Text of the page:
Proponents of net neutrality are winning the public debate, although that doesn’t mean they’ll win the policy fight.
A new report (PDF) released today by the John S. and James L. Knight Foundation shines some light on the debate about net neutrality that’s playing out in Washington, DC these days.
The Federal Commission is expected to release new rules on net neutrality—the idea that Internet Service Providers should treat all web content equally—sometime next year.
Here are some highlights from the report.
1. Men loooove net neutrality. By analyzing news reports, blogs, Twitter, and about a third of the 3 million comments submitted to the FCC this year, the report found that 69% came from men, and 63% from metro areas.
2. And pretty much everyone else on the Internet loves it, too. Let’s put it this way: if you took all the public comments about net neutrality that you could find on Twitter and all the public comments submitted formally to the FCC, and you put a yellow dot on a map for all those in favor of net neutrality and a green dot for all those against it, the entire map would be yellow.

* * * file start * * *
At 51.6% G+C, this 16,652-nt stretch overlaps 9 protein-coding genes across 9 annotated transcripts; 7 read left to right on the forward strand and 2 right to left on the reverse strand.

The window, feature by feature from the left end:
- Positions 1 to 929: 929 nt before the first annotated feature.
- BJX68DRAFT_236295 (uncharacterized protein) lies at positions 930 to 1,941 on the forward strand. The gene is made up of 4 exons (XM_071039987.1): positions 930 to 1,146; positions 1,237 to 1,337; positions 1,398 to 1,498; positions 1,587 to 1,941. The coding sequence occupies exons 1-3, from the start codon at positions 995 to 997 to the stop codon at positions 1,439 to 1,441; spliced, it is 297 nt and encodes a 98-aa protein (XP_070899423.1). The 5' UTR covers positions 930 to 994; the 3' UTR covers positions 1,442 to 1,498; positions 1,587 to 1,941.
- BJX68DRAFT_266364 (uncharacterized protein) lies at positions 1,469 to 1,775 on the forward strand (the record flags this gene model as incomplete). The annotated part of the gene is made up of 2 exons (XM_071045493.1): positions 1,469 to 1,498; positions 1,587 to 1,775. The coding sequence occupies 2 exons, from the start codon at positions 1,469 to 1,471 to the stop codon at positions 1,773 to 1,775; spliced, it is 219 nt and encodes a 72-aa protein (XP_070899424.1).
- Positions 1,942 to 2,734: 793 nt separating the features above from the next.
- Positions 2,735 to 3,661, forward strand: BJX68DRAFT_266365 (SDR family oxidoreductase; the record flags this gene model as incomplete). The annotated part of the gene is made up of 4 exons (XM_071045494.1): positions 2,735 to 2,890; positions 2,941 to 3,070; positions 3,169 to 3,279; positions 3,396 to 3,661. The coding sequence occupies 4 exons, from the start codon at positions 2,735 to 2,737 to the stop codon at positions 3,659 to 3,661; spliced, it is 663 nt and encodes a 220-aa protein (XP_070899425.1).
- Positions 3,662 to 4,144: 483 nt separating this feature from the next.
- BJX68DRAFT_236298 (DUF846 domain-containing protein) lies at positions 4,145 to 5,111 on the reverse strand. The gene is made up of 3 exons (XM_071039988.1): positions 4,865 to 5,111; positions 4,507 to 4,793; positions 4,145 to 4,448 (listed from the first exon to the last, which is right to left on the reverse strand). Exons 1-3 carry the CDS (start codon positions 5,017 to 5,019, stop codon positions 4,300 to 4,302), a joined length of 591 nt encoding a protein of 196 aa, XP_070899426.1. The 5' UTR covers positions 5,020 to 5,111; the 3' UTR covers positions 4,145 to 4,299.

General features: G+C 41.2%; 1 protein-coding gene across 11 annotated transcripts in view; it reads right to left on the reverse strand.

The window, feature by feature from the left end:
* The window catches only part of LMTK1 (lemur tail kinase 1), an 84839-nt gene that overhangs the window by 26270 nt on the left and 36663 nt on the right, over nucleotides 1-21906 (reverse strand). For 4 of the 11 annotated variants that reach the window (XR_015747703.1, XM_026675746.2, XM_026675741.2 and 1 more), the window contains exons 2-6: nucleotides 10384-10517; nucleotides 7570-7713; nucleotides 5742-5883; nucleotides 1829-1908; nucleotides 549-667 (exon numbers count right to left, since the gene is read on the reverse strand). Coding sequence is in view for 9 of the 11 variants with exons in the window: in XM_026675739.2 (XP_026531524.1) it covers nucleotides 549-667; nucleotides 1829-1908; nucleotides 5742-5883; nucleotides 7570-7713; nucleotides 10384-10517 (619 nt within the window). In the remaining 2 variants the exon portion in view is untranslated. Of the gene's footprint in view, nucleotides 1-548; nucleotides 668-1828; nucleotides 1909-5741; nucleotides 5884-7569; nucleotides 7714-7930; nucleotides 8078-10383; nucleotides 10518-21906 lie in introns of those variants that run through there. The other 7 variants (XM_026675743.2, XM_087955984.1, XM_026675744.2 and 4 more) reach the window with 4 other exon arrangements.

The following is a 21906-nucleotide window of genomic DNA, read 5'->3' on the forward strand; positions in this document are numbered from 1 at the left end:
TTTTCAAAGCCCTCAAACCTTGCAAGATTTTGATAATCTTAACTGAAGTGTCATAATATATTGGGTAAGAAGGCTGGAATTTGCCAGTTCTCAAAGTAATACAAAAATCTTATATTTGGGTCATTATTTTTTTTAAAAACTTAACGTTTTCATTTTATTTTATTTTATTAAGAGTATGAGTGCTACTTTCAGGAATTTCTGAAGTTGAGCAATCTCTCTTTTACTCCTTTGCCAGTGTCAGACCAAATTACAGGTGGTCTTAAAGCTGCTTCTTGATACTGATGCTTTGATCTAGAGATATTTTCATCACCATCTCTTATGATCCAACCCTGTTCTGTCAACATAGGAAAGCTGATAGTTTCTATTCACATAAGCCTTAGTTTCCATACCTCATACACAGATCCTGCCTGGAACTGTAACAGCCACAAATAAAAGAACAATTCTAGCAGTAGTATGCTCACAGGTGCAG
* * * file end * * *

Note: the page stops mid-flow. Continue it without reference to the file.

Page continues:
3. The public does not find the concept of net neutrality confusing. Sure, the infrastructure of the back-end of the Internet is complicated, but when it comes to articulating their opinions on net neutrality, the public isn’t intimidated. Of the 1.1 million comments to the FCC that the report analyzed, 40% were “unique responses.” That means that people took the time to write down their own thoughts on the issue, rather than just submitting a form letter prepared by an advocacy group. “This is higher then the typical 10 to 20 percent seen with other regulations,” the report said.
4. Instead of expensive lobbying, net neutrality advocates rely on pushing the public debate. Organizations hoping to get the FCC to pass the strictest-possible rules on net neutrality have staged protests, bought advertising, and launched sophisticated social media campaigns to win public support on the issue. But while they used to have a lock on influencing the public, that’s starting to change. Comcast, for example, “has recently pushed through corporate announcements and advertisements to promote their own open internet philosophy,” the report found.
5. Even the big ISPs lobbying on the issue claim to be in favor of net neutrality. Verizon, Comcast and AT&T, among others, have collectively spent $238 million on lobbying, according to the report, which analyzed roughly 2,500 disclosures from 2009 to the second quarter of 2014. While most ISPs claim their lobbying efforts are pro net-neutrality, their definition of net neutrality generally differs a bit. For example, the ISPs think web companies should pay for special, faster, or prioritized access to web users; pro-net neutrality advocates say such “paid prioritization agreements” ≠ net neutrality.
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